The controversial ending of the Green Bay Packers’ game against the Seattle Seahawks brought a firestorm of reaction and there was unanimity of opinion — except at the home of Dallas Cowboys owner Jerry Jones.
“I didn’t see that ending last night,” Jones said on KLRD (via ESPN’s Tim MacMahon. “I cut it off about halftime.” Jones added that he got no phone calls about the ending.
He’s the only one whose cellphone wasn’t buzzing.
Even in Seattle, there’s a recognition that the Seahawks got away with one.
The win was, the Seattle Times’ Steve Kelley writes, the “most indescribably spectacular” in Seahawks’ history and will reverberate for a long time — for the right reasons even as it triggers a bit of a guilt complex.
[The ending] was so good it just might have ended the lockout, might have signaled the end of the replacement officials, might have finally brought sanity back to the NFL.
Because as great as this win was for Seattle, as deliciously improbable as it was, as dramatic as this Monday Night classic became, the final play was a huge embarrassment for the league.
And the controversy from this last play will linger for weeks.
This is what happens when amateurs are asked to call a professional game. This is the result of the deal with the devil the NFL made. This is what happens when the league is more concerned with winning a labor dispute than it is with maintaining the integrity of its product.
In Green Bay, the reaction this morning was more apparents. Fans, granted only a few of them, were protesting at Lambeau Field.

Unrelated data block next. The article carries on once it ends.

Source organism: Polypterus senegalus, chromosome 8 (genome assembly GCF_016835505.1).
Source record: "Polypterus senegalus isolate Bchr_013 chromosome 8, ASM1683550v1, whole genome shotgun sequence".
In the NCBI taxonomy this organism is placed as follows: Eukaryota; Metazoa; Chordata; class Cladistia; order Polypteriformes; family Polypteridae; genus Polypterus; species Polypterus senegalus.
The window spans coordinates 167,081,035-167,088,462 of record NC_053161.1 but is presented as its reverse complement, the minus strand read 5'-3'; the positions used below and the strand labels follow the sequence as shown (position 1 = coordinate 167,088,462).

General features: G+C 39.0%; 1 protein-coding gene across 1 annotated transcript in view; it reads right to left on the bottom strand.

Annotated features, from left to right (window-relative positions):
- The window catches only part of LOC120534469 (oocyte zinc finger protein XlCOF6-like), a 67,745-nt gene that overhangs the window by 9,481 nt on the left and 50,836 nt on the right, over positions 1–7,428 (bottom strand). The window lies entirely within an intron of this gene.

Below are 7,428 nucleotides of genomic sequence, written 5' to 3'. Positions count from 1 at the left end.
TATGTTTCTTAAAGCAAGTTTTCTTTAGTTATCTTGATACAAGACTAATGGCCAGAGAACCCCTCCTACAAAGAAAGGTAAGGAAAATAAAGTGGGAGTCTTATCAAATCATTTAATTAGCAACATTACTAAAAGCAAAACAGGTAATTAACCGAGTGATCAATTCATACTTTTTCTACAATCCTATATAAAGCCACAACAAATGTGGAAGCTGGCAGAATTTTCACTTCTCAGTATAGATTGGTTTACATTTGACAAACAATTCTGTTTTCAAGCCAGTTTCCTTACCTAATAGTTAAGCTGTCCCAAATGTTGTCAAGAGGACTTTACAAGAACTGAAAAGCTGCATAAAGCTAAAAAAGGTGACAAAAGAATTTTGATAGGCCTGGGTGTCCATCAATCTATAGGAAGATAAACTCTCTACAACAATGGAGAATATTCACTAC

Yes, it’s that bad. One unnamed player told Yahoo’s Mike Silver:
A player on one of the Packers' NFC North rivals who should have been heralding the outcome instead decried the play as "the worst call in NFL history." A veteran NFL assistant went even further, saying, "Oh, it's really bad. It's Tuck Rule bad. Rodney King bad."
Silver was at a Seattle restaurant with running back Marshawn Lynch, who wasn’t reveling in the win.
As Lynch, his grandmother and several friends and business associates left that downtown Seattle steakhouse early Tuesday morning, they seemed a bit less exultant about the victory over the Packers than they had before that mirror became a TV screen, allowing them to see a sobering replay of the faux touchdown that rocked the football world.
“It's not like we did anything wrong,” Lynch said, shaking his head, as he stood on Second Ave. “We have nothing to apologize for.”
He's right – the Seahawks don't. The owners do, however, and so does Goodell. And as long as this increasingly reckless lockout lasts, any after-the-fact apologies will seem as hollow as the football that [M.D.] Jennings pulled to his chest.
SI’s Michael Rosenbergoffers a bit of advice for Commissioner Roger Goodell: Google Teleflora right now.
It's over, Roger. You lost. Your ridiculous little game of chicken with the refs ended the moment that Green Bay-Seattle game finished Monday night. And you can pretend you ended up with the ball, but we all know better.
Roger Goodell and the NFL should make an extremely generous offer to the referees' union. I'd start with the refs' old pension, an enormous bouquet of flowers and a big box of chocolates shaped like whistles.
The NFL has said it will address the controversy later today. Late last night, the league seemed mostly confused about the matter, uncertain on Facebook how to post the final play. Not that there was much riding on the matter ... ESPN’s Darren Rovell reports that $150 million to $250 million in gambling dollars shifted with the outcome.
For the moment, let’s let New Orleans Saints quarterback Drew Brees have the last comment: “Ironic that our league punishes those based on conduct detrimental. Whose CONDUCT is DETRIMENTAL now?